3 retirement mistakes you might regret
Oonce you’ve left the workforce, making sound financial decisions becomes even more crucial. This is because you have less time to recover from your mistakes and could have more limited income than you had while receiving a paycheck.
Unfortunately, seniors sometimes make costly mistakes that come back to haunt them. Here are three common mistakes you’ll want to avoid if you’re hoping to have enough money to live a comfortable life in your later years.
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1. Live beyond your means
You want to enjoy your retirement, but it is essential that you do not spend so much money on it that you use up your nest egg too quickly.
It’s easy to get caught up in travel and leisure expenses during the early years of retirement as you get used to your newfound freedom. Unfortunately, you might be faced with expensive and unavoidable healthcare costs later in life, and you might really regret spending too early if you have nothing left to cover them.
2. Don’t think long term
Most people spend decades in retirement, so any decisions you make about your financial future should be made with an emphasis on the long term.
For example, if it may be tempting to pretend Social Security as soon as you become eligible for benefits at age 62, you should know that this reduce the size of your monthly checks for the rest of your life. it would be will probably also leave you with less income for life, and could potentially put your spouse at risk of lost earnings if you reduce survivor benefits with an early claim.
Whether you are making the decision to apply for Social Security benefits, choosing where to live, or deciding your rate of withdrawal from your retirement investment accounts, don’t think about what is good for the next few years. Instead, think about how the decisions you make will affect the rest of your life.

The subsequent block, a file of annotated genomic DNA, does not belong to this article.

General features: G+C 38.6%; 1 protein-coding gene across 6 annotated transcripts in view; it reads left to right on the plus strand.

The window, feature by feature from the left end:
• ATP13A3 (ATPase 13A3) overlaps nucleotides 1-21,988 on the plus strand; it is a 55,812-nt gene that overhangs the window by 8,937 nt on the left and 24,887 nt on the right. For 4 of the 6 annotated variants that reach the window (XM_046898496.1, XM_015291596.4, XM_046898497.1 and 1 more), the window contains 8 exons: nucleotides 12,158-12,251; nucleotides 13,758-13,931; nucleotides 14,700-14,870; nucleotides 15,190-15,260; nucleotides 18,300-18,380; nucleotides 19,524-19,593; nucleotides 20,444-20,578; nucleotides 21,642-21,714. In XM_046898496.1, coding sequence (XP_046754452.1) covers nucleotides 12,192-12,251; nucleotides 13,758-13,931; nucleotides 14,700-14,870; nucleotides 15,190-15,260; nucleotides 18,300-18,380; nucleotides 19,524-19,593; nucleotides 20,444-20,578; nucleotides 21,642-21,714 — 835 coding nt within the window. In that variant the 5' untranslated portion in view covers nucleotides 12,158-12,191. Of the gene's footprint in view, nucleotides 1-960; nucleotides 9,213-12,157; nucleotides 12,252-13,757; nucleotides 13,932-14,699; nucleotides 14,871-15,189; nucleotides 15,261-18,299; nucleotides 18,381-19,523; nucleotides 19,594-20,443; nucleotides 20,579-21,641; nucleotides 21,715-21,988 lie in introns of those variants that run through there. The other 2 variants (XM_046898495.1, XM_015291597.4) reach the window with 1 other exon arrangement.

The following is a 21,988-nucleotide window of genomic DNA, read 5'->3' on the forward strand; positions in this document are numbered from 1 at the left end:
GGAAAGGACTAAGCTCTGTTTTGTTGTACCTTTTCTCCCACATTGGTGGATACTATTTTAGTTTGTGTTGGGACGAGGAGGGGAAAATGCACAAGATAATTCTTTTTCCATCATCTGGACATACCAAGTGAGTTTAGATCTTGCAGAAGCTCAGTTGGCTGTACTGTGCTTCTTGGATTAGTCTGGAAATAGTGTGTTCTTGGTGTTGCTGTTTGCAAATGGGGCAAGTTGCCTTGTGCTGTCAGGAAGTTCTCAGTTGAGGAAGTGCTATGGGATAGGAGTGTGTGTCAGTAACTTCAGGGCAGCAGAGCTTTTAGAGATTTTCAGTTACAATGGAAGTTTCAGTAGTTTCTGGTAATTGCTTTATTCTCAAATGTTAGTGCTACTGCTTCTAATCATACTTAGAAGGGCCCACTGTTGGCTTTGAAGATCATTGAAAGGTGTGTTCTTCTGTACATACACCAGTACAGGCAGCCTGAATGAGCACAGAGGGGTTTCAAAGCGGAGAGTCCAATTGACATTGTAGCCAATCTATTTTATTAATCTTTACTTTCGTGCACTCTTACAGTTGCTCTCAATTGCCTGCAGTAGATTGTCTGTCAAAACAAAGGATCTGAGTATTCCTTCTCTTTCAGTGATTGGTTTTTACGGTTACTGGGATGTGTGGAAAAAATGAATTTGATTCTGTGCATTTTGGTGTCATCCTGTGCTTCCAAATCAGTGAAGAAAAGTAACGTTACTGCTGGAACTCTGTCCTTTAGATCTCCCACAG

3. Not paying attention to your investments
Throughout your career, you’ve likely focused on growing your retirement nest egg. You will need to make a big change in your mindset once you start making withdrawals. But you can’t lose sight of the fact that you still need your money to earn a reasonable rate of return so that your accounts don’t run out too quickly.
This means that you should always be careful about what you are invested in and make sure that you have a diversified portfolio, that you are exposed to the right level of risk and that you do not pay more fees than necessary.
Retirees generally need to adopt a more conservative investment mix because they have less time to recover from market downturns. But they should still have money invested in the stock market, so they should spend time researching investments.
The good news is that if you watch your portfolio, think long term, and live on a budget that allows you to maintain a safe withdrawal rate, you can hopefully be financially secure for the rest of your life. You just need to avoid these three retirement mistakes to make it happen.
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